12 May 1940. Westminster, London, England: the early days of World War II.
Raybould Marsh, one of "our" Britain's best spies, has travelled to another Earth in a desperate attempt to save at least one timeline from the Cthulhu-like monsters who have been observing our species from space and have already destroyed Marsh's timeline. In order to accomplish this, he must remove all traces of the supermen that were created by the Nazi war machine and caused the specters from outer space to notice our planet in the first place.
His biggest challenge is the mad seer Gretel, one of the most powerful of the Nazi creations, who has sent a version of herself to this timeline to thwart Marsh. Why would she stand in his way? Because she has seen that in all the timelines she dies and she is determined to stop that from happening, even if it means destroying most of humanity in the process. And Marsh is the only man who can stop her.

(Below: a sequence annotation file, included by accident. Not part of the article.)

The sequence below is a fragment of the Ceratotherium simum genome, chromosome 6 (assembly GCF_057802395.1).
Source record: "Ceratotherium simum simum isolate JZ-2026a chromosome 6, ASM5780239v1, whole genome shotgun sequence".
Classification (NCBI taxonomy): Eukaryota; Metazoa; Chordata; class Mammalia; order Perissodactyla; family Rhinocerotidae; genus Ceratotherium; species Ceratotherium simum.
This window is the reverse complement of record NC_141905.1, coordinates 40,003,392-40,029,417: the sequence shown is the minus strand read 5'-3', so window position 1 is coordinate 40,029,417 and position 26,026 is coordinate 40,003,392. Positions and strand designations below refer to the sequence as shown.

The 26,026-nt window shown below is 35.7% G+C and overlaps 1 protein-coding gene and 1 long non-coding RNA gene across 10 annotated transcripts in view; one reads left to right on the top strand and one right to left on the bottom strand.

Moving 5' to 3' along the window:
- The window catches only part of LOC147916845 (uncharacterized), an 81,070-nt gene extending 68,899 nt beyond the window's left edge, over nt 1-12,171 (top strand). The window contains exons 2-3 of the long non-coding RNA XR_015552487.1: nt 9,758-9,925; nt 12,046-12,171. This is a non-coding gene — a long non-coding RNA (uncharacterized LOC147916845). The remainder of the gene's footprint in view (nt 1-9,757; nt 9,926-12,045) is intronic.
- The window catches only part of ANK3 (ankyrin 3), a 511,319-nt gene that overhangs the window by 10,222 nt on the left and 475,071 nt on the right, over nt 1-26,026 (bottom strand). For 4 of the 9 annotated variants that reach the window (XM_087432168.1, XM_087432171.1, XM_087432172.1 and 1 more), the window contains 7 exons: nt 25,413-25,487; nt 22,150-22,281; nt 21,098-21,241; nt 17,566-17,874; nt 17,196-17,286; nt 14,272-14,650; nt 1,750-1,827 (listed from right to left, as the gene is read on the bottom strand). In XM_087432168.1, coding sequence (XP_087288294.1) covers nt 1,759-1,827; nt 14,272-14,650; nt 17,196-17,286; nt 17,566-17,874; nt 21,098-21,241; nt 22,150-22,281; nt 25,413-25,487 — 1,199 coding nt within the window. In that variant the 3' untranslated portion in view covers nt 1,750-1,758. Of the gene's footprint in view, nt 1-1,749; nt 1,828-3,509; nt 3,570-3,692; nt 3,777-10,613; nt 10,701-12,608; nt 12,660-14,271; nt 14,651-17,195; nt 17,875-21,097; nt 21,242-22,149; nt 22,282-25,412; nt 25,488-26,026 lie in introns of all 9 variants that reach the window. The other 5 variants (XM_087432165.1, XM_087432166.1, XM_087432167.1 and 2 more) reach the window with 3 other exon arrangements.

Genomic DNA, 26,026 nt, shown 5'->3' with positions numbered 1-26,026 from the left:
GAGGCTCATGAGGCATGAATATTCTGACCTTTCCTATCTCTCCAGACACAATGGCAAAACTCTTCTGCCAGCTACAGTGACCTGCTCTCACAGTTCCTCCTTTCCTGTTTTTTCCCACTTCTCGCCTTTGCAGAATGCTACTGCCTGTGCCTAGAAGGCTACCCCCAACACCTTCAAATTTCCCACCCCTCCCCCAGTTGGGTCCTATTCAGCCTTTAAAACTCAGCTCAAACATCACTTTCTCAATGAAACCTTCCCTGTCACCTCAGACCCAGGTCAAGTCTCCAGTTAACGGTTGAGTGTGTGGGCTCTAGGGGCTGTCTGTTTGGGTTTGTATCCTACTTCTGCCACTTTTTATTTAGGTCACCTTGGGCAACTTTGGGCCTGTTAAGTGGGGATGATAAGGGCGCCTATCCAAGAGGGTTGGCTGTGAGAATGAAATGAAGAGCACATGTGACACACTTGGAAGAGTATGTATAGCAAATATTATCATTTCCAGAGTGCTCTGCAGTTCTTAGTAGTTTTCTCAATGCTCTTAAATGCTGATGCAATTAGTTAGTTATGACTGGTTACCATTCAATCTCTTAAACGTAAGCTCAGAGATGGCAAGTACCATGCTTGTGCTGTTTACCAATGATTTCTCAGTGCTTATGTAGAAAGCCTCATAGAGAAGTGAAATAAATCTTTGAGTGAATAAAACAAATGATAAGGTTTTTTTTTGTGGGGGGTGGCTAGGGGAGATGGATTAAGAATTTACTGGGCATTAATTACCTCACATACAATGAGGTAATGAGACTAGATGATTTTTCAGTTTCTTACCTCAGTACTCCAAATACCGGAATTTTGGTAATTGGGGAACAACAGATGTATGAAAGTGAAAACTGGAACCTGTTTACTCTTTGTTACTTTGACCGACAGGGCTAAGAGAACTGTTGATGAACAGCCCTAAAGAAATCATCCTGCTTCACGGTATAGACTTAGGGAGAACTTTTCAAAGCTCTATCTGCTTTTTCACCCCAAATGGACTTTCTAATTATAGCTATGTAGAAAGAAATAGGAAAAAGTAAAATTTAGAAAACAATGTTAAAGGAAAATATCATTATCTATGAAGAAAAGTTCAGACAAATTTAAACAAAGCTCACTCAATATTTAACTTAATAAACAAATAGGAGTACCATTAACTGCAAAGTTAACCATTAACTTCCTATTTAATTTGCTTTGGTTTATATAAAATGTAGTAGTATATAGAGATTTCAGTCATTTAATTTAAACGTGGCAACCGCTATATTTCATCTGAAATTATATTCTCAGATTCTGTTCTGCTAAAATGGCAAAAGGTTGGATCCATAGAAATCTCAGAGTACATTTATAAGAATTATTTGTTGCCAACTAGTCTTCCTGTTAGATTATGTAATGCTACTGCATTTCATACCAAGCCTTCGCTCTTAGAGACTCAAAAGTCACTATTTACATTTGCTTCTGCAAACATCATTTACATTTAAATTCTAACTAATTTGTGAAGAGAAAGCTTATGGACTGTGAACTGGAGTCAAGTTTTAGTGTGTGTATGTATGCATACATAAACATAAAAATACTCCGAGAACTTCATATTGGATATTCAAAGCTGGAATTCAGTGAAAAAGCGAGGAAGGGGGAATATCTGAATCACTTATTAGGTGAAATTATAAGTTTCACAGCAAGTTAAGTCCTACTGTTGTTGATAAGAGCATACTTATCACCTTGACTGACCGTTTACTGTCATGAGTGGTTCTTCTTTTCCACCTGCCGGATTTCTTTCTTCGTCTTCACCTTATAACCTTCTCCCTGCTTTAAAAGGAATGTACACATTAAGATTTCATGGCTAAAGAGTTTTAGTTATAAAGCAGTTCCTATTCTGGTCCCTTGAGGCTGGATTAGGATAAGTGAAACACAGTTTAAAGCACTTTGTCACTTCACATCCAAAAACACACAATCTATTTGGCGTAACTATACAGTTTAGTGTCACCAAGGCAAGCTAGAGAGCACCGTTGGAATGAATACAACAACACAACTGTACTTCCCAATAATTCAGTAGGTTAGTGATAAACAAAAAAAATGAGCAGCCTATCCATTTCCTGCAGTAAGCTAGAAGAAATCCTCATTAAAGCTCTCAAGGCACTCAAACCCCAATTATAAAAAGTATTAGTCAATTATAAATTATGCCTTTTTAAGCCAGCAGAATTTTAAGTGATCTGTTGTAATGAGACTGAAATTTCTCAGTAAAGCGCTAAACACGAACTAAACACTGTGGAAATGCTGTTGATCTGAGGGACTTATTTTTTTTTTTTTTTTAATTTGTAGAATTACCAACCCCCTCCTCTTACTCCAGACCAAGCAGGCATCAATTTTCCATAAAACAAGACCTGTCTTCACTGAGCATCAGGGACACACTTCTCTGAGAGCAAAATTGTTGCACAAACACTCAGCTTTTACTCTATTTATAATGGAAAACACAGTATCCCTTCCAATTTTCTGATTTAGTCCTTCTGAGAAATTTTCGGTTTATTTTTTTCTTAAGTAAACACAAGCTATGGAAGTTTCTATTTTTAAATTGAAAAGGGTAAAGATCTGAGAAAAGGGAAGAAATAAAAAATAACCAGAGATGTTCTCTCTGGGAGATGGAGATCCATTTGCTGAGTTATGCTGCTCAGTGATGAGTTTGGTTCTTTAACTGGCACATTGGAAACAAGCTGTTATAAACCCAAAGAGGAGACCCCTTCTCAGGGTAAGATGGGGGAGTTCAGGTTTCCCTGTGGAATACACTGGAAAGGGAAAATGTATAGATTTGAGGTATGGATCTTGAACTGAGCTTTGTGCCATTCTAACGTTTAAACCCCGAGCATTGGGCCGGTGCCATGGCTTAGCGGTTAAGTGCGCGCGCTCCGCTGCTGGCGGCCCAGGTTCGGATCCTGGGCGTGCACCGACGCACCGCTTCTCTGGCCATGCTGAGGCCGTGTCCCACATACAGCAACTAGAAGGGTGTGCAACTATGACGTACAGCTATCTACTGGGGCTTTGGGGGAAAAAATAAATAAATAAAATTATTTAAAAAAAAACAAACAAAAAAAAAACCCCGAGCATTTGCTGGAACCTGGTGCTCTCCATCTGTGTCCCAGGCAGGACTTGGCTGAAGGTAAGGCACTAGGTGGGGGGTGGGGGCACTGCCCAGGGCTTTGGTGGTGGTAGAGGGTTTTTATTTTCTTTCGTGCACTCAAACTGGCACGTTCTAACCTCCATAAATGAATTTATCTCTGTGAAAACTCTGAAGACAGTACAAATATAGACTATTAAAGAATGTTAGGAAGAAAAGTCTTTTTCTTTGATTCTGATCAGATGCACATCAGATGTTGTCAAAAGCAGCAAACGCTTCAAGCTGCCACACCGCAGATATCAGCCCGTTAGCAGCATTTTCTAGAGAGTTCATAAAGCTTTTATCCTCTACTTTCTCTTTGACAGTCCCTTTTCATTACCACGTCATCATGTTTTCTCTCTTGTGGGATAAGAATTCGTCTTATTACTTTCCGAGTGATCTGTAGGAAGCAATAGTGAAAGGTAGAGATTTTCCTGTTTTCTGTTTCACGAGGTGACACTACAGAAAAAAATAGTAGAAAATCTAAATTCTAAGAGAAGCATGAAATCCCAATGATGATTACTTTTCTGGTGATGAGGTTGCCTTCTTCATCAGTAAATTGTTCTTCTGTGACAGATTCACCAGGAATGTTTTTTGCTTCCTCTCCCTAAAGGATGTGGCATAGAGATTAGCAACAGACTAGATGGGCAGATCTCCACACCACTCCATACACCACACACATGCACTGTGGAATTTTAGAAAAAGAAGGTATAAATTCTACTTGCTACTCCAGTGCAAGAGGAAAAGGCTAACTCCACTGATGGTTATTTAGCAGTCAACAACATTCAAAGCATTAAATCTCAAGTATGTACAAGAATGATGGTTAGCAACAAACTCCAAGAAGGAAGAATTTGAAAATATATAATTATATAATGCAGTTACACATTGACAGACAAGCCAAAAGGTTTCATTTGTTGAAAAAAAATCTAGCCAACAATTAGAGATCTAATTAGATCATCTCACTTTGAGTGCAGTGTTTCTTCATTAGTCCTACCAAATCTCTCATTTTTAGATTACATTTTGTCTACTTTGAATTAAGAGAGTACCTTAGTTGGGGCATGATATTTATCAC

Necessary Evil is the stunning conclusion to Ian Tregillis's Milkweed series.
At the Publisher's request, this title is being sold without Digital Rights Management Software (DRM) applied.
The satisfying third volume of Tregillis s Milkwood Triptych successfully throws time travel into a mix that already included alternate history, spycraft, and mad science. Following the events of The Coldest War with the other-dimensional demons called Eidolons, the mortar between the bricks of the universe, ready to destroy the world sociopathic clairvoyant Gretel hatches a plan to send secret agent Raybould Marsh back in time to protect humankind. Landing in 1940, an older, scarred Marsh manipulates his younger self, his young wife, and novice wizard Will Beauclerk into courses of action that often parallel those of the first book. Naturally, complications ensue thanks to the new timeline s own manipulative Gretel and Marsh s younger self, just as stubborn as always. Tregillis neatly juggles two viewpoints from the same character (giving the future Marsh first-person narration), and plays with notions like free will and irony while wisely avoiding headache-inducing paradox discussions. He also keeps the tale grounded in its espionage roots, providing a thrilling spy novel as much as a science fiction story.